By its most basic definition, anthropology is the study of humans. Anthropological research incorporates everything from the earliest human ancestors to present-day pop culture, and seeks a better understanding of people through the objects, places, relationships, and ideas that we produce.
Got Anthropology? is a speaker series developed to bring anthropology to a wider audience. Each event is intended to present a Big Question, as well as the many smaller questions that anthropologists use to better understand humans and societies. These larger concepts and questions are presented by a diverse lineup of graduate students primarily from the Department of Anthropology, who draw on their own research and experiences to make complicated topics more accessible to the Toronto community. Our goal is to stimulate conversation and debate through great ideas, while breaking down barriers between academia and the public by providing a friendly atmosphere for communication.
Meet the Team
Sarah O’Sullivan is a 5th year PhD candidate in socio-cultural medical anthropology. She has been conducting research on HIV in northern Uganda since 2011 and has recently returned from 16 months of fieldwork there. Her research is about understanding HIV stigma in post-conflict northern Uganda and how development ideology is changing what it means to be a “good” HIV-positive person. As the director, Sarah is responsible for organizing the series along with the help of our wonderful team of volunteers! She is most excited to help bring anthropological issues—that is, human issues—to the public in an engaging and interesting way.
Nicholas’ doctoral research concerns labour activism and witchcraft narratives in a non-Black township in eastern South Africa. He studies changing ideologies about race by looking at how translations of African witchcraft beliefs into “Coloured” (a local racial category referring to those of mixed race ancestry) church communities is revealing new minoritarian anxieties about belonging in the post-apartheid state.
Lynda is a first year PhD student in linguistic anthropology, and ethnic and pluralism studies. She is interested in unequal representation within local politics. In recent decades, immigrants have clustered heavily in cities, yet integration policies have not caught up. Even after having obtained citizenship rights, immigrants disproportionately do not vote in municipal elections. Within the context of Toronto, where almost half of the residents are immigrants, and a municipal election cycle, Lynda’s research will focus on how immigrants claim or are impeded from claiming democratic rights in their new city, and how rights-claiming actions, or absence thereof, contribute to self-perceptions of social integration or isolation.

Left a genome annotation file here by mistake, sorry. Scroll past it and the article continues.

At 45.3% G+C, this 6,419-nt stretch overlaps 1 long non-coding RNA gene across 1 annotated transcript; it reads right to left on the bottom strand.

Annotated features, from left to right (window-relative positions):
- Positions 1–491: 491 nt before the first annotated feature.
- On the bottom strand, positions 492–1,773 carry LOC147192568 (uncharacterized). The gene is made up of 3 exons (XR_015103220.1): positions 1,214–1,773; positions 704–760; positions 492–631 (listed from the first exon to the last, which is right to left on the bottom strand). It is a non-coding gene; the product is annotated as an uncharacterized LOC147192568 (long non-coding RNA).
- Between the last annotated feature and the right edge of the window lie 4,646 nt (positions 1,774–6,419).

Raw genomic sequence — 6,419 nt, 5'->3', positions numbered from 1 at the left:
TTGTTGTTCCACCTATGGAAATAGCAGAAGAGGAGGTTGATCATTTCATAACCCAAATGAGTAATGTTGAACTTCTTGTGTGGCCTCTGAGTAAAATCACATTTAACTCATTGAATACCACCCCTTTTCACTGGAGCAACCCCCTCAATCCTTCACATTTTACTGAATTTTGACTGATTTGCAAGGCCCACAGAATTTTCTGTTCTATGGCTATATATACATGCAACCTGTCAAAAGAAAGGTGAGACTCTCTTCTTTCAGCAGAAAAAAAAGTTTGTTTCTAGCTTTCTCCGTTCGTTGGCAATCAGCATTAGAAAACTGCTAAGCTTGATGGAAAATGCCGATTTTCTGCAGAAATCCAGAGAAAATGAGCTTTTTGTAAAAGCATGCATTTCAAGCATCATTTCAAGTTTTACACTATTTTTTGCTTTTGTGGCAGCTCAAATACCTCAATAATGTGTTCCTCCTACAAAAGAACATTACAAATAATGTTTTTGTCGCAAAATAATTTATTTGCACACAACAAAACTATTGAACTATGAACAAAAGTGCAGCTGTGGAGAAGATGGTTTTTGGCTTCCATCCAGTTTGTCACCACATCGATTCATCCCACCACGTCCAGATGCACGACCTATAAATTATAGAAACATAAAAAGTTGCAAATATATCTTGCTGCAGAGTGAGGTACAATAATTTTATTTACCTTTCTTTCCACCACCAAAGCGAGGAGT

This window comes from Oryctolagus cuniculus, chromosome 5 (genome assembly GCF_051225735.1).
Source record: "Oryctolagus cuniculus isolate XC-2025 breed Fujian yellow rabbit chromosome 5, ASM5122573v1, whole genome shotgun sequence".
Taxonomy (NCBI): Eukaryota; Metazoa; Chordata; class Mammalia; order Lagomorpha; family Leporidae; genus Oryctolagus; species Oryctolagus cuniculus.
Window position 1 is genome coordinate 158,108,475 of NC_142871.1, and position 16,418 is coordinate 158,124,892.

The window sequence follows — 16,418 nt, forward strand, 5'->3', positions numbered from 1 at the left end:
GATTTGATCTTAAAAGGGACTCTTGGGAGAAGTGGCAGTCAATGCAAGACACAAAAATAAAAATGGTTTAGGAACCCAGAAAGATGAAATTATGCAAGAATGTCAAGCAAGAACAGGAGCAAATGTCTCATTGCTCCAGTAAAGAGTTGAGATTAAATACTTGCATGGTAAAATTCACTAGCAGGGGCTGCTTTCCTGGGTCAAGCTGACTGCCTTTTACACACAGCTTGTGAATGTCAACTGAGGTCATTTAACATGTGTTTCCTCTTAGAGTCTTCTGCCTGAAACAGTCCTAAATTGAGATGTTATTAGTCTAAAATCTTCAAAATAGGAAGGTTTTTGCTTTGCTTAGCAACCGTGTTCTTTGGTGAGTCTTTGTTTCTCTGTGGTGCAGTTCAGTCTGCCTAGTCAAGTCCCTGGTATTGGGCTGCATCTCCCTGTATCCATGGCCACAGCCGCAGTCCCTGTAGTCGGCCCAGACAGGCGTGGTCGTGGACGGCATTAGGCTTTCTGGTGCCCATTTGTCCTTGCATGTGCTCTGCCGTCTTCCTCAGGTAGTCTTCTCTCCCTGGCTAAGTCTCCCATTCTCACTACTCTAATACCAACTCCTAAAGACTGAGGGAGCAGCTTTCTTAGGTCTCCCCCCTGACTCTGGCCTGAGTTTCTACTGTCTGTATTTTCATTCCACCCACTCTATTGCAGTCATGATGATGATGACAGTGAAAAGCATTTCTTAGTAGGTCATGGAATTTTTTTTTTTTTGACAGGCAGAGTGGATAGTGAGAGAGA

Fernando is a second-year PhD student in the Department of Anthropology and the School of the Environment at the University of Toronto. His research is situated in Madagascar, where he works with endangered lemur species to provide a better understanding of factors that threaten them with extinction with the goal of aiding future conservation in the island.
Celeste is a PhD Candidate in the Department of Anthropology, and a first-year volunteer with Got Anthro? Her research looks at aging, disability, and care among LGBTQ older adults in Canada. She’s also been part of various research projects in the areas of health and aging, including on retirement, palliative care, and end of life care planning.
Samuel is a second-year M.Sc. student in the Department of Anthropology and second-year volunteer with Got Anthro? Samuel is in the Evo-Anthropology program and studies primate behaviour and communication. His research centres on understanding the social life and evolution of primates through the study of vocal communication. He is currently working on cataloging the vocal repertoire displayed by the Rwenzori Angolan colobus at Nabugabo, Uganda.
Hannah is a second year Ph.D. student in socio-cultural anthropology and the collaborative program in sexual diversity studies. Working with young adults labelled as intellectually disabled, Hannah’s research focuses on the disproportionate levels of sexual violence experienced by women with disabilities, the regulation of their intimate and sexual lives by families and service providers, and the limits of the consent model for solving the problem of sexual violence for people labelled as intellectually disabled. Hannah is committed to developing and contributing to the emerging field of disability anthropology, all while considering anthropological questions of personhood, value, ethics, and care.
John is a second-year M.Sc. student in the Archaeology program at the Department of Anthropology. John’s research focuses on clarifying human adaptations and resilience to challenges such as climate change in the past. He is examining archaeological animal remains from southern Africa for what they can tell us about strategies of food acquisition and processing, dietary practices, and ecology.